Part of the difficulty with contract interpretation, litigation and disputes is that seemingly innocuous language can make all the difference in the world. For instance, a “condition subsequent” may bring about the end of a contract. A condition subsequent is language in a contract which may provide for the cancellation of the contract on the happening or non-occurrence of a stipulated event or condition. Reed Stenhouse, Inc. of Mo. V. Portnoy, 642 S.W.2d 947, 952-53 (Mo. Ct. App. 1982).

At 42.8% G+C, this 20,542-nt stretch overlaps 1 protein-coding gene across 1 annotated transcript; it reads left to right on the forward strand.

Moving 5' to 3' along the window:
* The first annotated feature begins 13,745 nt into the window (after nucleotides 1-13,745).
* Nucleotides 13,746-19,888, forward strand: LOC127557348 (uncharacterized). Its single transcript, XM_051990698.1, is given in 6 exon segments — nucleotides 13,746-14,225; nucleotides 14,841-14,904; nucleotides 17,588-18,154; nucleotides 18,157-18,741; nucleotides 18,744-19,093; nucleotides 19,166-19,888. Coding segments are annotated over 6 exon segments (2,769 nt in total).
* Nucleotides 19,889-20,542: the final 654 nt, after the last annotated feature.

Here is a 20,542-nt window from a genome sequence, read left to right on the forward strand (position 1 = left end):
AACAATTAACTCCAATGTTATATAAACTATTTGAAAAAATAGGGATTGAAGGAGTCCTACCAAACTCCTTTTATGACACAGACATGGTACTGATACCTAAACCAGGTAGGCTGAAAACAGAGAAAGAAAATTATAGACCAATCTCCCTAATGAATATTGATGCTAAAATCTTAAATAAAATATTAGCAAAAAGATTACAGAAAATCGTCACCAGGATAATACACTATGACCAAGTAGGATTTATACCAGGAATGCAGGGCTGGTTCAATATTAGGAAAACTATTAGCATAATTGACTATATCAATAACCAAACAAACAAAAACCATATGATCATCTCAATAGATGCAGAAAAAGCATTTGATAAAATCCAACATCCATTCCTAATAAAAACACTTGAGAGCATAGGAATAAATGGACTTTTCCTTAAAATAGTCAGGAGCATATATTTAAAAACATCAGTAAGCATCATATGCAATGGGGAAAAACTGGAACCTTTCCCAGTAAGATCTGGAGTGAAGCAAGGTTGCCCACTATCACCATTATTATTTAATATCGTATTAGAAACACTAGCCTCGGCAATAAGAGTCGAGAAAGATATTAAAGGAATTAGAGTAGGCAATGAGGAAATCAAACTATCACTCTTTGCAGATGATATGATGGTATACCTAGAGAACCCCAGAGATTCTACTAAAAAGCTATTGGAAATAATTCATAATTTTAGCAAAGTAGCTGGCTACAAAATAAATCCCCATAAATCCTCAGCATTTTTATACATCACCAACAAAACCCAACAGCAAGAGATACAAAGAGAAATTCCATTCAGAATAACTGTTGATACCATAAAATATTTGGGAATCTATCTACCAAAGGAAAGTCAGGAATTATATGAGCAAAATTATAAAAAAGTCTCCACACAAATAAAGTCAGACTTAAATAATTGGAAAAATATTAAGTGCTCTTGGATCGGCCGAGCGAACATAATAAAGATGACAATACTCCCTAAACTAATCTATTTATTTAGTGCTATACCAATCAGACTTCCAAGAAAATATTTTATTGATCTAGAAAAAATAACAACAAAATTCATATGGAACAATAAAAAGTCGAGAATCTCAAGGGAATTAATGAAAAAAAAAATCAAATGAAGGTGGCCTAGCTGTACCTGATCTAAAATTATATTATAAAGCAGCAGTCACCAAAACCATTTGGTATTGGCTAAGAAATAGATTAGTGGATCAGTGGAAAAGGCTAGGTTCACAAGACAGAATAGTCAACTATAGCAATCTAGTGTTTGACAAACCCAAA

Conditions subsequent are not favored and are strictly construed by courts. Duncan v. Acad. of Sisters of the Sacred Heart of St. Joseph, Mo., 350 S.W.2d 814, 818-19 (Mo. 1961). Therefore, if a condition subsequent is relied on to work a forfeiture of the contract, the language must be clear and express or arise by clear implication. Id. Words of limitation such as “upon condition that,” “upon express condition that,” “provided that,” and “but if'” are commonly interpreted by courts to constitute a condition subsequent. DeHart v. Ritenhour Consol. Sch. Dist., 663 S.W.2d 332, 333 (Mo. Ct. App. 1983).
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